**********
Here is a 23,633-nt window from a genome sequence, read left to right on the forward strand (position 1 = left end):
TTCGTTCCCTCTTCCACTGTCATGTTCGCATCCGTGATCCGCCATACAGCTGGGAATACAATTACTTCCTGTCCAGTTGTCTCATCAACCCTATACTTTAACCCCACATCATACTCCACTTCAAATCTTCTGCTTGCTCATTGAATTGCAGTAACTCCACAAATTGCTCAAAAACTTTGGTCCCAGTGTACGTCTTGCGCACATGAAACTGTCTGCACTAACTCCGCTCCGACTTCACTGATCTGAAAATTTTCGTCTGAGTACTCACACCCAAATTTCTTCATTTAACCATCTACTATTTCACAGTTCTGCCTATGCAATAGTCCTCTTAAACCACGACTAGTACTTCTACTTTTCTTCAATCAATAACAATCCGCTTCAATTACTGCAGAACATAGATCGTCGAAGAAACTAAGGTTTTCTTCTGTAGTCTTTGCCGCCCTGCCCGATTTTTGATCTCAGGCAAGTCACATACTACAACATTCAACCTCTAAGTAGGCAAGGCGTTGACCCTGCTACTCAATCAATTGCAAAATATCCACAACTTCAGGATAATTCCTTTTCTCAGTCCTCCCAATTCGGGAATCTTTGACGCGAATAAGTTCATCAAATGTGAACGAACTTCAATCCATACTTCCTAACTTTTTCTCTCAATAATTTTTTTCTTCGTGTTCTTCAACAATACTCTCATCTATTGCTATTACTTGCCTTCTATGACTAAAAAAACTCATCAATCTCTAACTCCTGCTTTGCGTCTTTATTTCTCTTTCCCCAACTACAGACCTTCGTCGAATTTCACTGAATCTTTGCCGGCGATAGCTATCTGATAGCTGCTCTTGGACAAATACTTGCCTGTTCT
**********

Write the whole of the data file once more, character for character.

Here is a 23,633-nt window from a genome sequence, read left to right on the forward strand (position 1 = left end):
TTCGTTCCCTCTTCCACTGTCATGTTCGCATCCGTGATCCGCCATACAGCTGGGAATACAATTACTTCCTGTCCAGTTGTCTCATCAACCCTATACTTTAACCCCACATCATACTCCACTTCAAATCTTCTGCTTGCTCATTGAATTGCAGTAACTCCACAAATTGCTCAAAAACTTTGGTCCCAGTGTACGTCTTGCGCACATGAAACTGTCTGCACTAACTCCGCTCCGACTTCACTGATCTGAAAATTTTCGTCTGAGTACTCACACCCAAATTTCTTCATTTAACCATCTACTATTTCACAGTTCTGCCTATGCAATAGTCCTCTTAAACCACGACTAGTACTTCTACTTTTCTTCAATCAATAACAATCCGCTTCAATTACTGCAGAACATAGATCGTCGAAGAAACTAAGGTTTTCTTCTGTAGTCTTTGCCGCCCTGCCCGATTTTTGATCTCAGGCAAGTCACATACTACAACATTCAACCTCTAAGTAGGCAAGGCGTTGACCCTGCTACTCAATCAATTGCAAAATATCCACAACTTCAGGATAATTCCTTTTCTCAGTCCTCCCAATTCGGGAATCTTTGACGCGAATAAGTTCATCAAATGTGAACGAACTTCAATCCATACTTCCTAACTTTTTCTCTCAATAATTTTTTTCTTCGTGTTCTTCAACAATACTCTCATCTATTGCTATTACTTGCCTTCTATGACTAAAAAAACTCATCAATCTCTAACTCCTGCTTTGCGTCTTTATTTCTCTTTCCCCAACTACAGACCTTCGTCGAATTTCACTGAATCTTTGCCGGCGATAGCTATCTGATAGCTGCTCTTGGACAAATACTTGCCTGTTCT